Q: What are some of the ways our children are most disconnected from their divinity?
Children are essentially conditioned out of their divinity. It is the role of parents, caregivers, and society to socialize children and guide their behaviour, but there are values embedded into this teaching that inadvertently disconnect children from their spiritual identity.
Human beings are hardwired for attachment because as children the love and acceptance of adults ensures our survival. Children naturally look for ways to gain the approval and validation of those around them, and many of these observations teach them strategies that move them away from their authentic selves. For example, when children are given praise for achievements and punished for mistakes, they feel as though love is conditional and learn to define themselves with misleading constructs such as “good” and “bad”. As a result, they begin to identify with false aspects of identity such as: appearance, intellect, interests, talents, relationships, etc., in an attempt to understand their place in the world and secure attachments with others.
Children can also be conditioned out of their divinity when their imagination, creativity, curiosity, and magical thinking are shamed. When children feel safe and supported to express themselves freely and explore the everyday miracles of the world around them, their divinity is nurtured and celebrated.
Q: What is your advice for the parent who is just waking up to their own spirituality yet wants to consciously support their children in their soul’s expansiveness?
Many parents put so much pressure on themselves and experience such guilt when they feel they aren’t meeting their own (sometimes unrealistic!) expectations. It is important that parents remember the beauty and simplicity of what it means to be spiritual. Spirituality is simply a connection to what gives us meaning and purpose in life. It is an awareness of something bigger than our own egos and an underlying need to become aligned with our own hearts and connected to all that surrounds us.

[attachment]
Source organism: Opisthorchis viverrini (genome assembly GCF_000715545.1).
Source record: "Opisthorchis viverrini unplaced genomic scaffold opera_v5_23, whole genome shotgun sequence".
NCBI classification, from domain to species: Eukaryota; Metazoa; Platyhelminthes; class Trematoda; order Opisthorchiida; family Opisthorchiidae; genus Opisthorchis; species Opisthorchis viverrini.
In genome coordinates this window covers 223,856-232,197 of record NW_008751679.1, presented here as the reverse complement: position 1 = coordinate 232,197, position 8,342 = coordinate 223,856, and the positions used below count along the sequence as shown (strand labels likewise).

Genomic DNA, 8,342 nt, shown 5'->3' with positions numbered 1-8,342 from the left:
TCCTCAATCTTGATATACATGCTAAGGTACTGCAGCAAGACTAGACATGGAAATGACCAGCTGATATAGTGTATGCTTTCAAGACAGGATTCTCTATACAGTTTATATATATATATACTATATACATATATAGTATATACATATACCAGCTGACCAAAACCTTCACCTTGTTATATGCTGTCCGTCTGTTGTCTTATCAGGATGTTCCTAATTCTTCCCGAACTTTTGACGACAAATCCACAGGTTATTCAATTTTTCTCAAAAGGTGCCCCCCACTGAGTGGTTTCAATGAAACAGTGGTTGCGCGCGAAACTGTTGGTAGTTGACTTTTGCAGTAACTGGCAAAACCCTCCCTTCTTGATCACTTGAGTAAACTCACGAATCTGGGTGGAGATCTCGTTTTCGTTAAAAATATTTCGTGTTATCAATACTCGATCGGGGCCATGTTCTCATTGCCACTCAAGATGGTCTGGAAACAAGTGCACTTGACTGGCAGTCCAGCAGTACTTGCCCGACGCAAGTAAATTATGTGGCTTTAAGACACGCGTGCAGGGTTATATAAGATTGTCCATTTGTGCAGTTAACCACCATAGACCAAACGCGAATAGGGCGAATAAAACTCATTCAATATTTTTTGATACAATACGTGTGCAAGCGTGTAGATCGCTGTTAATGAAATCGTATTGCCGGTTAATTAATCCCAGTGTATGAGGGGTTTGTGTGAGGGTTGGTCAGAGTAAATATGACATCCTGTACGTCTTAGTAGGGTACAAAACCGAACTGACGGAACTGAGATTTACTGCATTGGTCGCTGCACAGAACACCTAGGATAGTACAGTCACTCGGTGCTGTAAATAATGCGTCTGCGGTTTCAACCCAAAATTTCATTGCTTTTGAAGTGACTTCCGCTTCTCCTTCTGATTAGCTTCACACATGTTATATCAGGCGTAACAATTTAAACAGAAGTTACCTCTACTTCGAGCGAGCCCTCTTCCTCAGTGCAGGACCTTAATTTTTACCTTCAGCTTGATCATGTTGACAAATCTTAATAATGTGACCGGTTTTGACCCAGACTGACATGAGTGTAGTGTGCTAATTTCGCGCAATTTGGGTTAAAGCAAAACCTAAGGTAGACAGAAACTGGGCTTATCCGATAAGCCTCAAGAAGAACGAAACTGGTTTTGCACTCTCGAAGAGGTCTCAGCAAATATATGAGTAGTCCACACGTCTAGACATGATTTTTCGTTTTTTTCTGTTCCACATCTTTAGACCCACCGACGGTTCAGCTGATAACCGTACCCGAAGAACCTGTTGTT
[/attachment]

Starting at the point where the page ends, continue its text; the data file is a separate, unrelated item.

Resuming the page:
Parents can consciously support any child’s spiritual needs with openness, honesty, compassion, and a sense of wonder. Again, parents do not have to have all the answers! Regardless of the parent’s own spiritual unfoldment or sensitivity, so long as they can hold space for questions, encourage their child’s uniqueness, and communicate unconditional love, the child will feel safe and supported to expand.
Sometimes children may have spiritual experiences that fall outside the awareness and understanding of their parents. This is okay! Parents can (and should!) do their own research, reach out to others, and ask for help from trusted mentors if needed. Children do not necessarily need parents who have shared spiritual experiences or abilities. Children need parents who believe them, who will support them, and who will love them unconditionally.
Q: How do we help children navigate the complexities of existence?
The human brain is happiest when there are simple, logical, and predictable answers. In fact, we are hardwired to fear the unknown because our brains don’t know how to protect us from what exists outside the scope of our understanding.
When it comes to contemplating the complexities of our own existence and exploring the uncertainties of creation…let’s face it, there is a lot we don’t know. This is often something that many people fear, and we may observe individual and systemic attempts to mitigate this fear through close-minded, rigid, and intolerant belief systems. These attempts to control the unknown do not further our understanding but only create pain and suffering.
Parents who are able to model curiosity and a grounded presence empower children to navigate the complexities of existence by encouraging them to be open-minded and inquisitive. Children who are taught to embrace uncertainty and feel comfortable in the unknown will not only feel safer in their spirituality, but they will feel safer in their bodies and their emotions.